(ii) A five-year undergraduate and graduate program for international relations and international political history majors (commenced in AY 2019). It allows talented undergraduate students who wish to pursue a higher level of expertise to earn bachelor and masters’ degrees in as little as five years, and also supports long-term study abroad during the program.
(iii) Legal professional course (commencing in AY 2020). This is a new curriculum that organically integrated the Hitotsubashi University Faculty of Law and School of Law education for addition to the existing Law course and International Relations course. The course is available to a relatively small number of undergraduate students who have been selected based on their academic performance after admission, and upon meeting the prescribed requirements, students participating in the course can receive a graduation certificate after three years of study and be exempted from taking the written examination required by Hitotsubashi University School of Law. In this course, outstanding students are able to acquire their legal qualifications in a shorter period of time than in the past. Especially, broad-minded and motivated students who intend to study abroad and also aim to be a member of the bar can develop a flexible course plan. This course is designed to help students build a career in law from an early stage.
In addition, the master's program of the Graduate School of Law launched the Master's Double Degree Program for law students in AY 2018. Under this program, graduate students studying law in the master's degree program can earn a master's degree from Hitotsubashi University as well as the host university (Renmin University of China Law School or College of Law National Taiwan University) in a minimum of two years by studying for one year at either of the most prestigious universities in China or Taiwan. The program allows students to effectively learn the Chinese and Taiwanese legal systems that are rapidly developing in both scope and quality, paving the way for unique legal experts and researchers.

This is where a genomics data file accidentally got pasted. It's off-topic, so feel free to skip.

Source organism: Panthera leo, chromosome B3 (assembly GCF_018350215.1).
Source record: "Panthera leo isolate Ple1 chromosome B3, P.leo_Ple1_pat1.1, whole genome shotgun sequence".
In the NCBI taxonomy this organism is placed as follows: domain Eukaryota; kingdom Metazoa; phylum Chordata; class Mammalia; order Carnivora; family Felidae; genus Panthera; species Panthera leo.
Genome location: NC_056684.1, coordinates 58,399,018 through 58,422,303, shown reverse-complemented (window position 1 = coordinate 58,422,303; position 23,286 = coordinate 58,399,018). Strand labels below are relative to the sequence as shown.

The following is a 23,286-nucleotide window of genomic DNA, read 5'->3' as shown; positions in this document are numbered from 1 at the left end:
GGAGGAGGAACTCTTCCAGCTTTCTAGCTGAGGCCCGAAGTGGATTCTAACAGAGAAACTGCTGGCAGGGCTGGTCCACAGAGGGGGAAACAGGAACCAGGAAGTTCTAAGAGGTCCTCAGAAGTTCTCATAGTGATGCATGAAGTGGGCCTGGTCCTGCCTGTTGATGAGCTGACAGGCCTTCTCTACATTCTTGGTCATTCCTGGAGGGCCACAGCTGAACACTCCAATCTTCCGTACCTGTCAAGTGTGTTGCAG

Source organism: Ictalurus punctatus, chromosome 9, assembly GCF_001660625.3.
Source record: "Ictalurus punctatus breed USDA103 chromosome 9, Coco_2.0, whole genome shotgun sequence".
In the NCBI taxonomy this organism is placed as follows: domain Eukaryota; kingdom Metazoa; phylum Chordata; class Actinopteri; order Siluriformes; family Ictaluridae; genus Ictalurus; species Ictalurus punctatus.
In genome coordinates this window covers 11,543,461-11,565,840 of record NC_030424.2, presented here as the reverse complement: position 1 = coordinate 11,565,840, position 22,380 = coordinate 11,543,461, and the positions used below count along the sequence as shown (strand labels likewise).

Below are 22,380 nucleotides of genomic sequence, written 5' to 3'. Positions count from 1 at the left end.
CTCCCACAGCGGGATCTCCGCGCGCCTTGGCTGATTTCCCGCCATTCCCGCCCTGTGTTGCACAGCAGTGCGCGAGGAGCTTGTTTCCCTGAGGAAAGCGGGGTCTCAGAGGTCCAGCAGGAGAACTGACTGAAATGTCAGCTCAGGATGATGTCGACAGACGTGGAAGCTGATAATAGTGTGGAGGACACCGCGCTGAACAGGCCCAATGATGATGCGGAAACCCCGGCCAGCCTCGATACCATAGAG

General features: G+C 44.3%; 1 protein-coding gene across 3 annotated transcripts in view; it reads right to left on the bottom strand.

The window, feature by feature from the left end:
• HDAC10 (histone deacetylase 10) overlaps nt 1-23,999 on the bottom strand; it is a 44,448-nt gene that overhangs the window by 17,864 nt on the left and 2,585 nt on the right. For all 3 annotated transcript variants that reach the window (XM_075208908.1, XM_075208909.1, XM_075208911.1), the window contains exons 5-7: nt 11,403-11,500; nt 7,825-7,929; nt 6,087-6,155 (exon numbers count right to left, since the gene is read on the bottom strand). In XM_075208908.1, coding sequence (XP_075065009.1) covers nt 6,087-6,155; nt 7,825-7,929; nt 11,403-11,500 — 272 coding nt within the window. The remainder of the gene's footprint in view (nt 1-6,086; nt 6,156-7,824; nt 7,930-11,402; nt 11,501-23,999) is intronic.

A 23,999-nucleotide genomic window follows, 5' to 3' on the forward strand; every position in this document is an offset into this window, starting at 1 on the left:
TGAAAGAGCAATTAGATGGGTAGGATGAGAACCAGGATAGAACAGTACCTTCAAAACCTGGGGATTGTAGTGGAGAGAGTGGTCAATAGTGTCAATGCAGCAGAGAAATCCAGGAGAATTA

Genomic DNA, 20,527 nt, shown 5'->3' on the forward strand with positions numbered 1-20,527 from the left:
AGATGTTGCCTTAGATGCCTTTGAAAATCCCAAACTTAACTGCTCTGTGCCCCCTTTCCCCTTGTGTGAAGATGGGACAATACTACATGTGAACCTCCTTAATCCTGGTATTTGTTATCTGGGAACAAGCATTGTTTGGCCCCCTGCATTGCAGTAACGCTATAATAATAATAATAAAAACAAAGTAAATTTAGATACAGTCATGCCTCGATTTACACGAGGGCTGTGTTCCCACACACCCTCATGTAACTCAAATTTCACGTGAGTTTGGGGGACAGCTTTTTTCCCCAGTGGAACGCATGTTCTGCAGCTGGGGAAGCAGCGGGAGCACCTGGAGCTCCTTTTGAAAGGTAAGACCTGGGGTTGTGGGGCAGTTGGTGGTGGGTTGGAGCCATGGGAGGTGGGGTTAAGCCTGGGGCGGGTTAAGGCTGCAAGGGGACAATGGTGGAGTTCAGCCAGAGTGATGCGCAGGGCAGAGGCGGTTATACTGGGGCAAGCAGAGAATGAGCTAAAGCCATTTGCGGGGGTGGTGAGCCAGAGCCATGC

Lastly, as a framework for providing a research environment for students with a doctoral or Juris Doctor degree and those aspiring to be researchers, the Faculty of Law and Graduate School of Law offer a junior fellowship and a special assistant professorship. There is also the "Next-Generation Law Researchers and Instructors of Law Development Project" aimed at providing financial support and study abroad programs for doctoral students.
The diverse and dynamic education system and curriculums of the Faculty of Law and the Graduate School of Law described above are closely related to the extensive research achievements made by the faculty members and to the results of research exchange on a global scale. Regarding international research exchange, in the last four years we have hosted 59 workshops and symposia inviting foreign researchers, with a total of more than 60 guest researchers. Collaborative studies with domestic and foreign research institutes are also being conducted actively. One example is the study on the evolution of technology and legal innovation jointly conducted by Hitotsubashi University Graduate School of Law, the National Institute of Advanced Industrial Science and Technology (AIST), and the Faculty of Law, University of Cambridge. The Graduate School of Law has also established a global governance research center as an organization to conduct and support international research activities. Needless to say, communication of study results is also in full swing. Over the last four years, about 60 full-time teachers from the Faculty of Law and the Graduate School of Law have published more than 140 books and 560 articles, respectively, and many of them have been appointed to important positions in academic society, such as director or executive director.
The enrichment of education is underpinned by enriched research activities by full-time teachers. As the Dean of the Graduate School, I will dedicate my best efforts to ensuring that both the Faculty of Law and Graduate School of Law continue to develop in full cooperation with each other.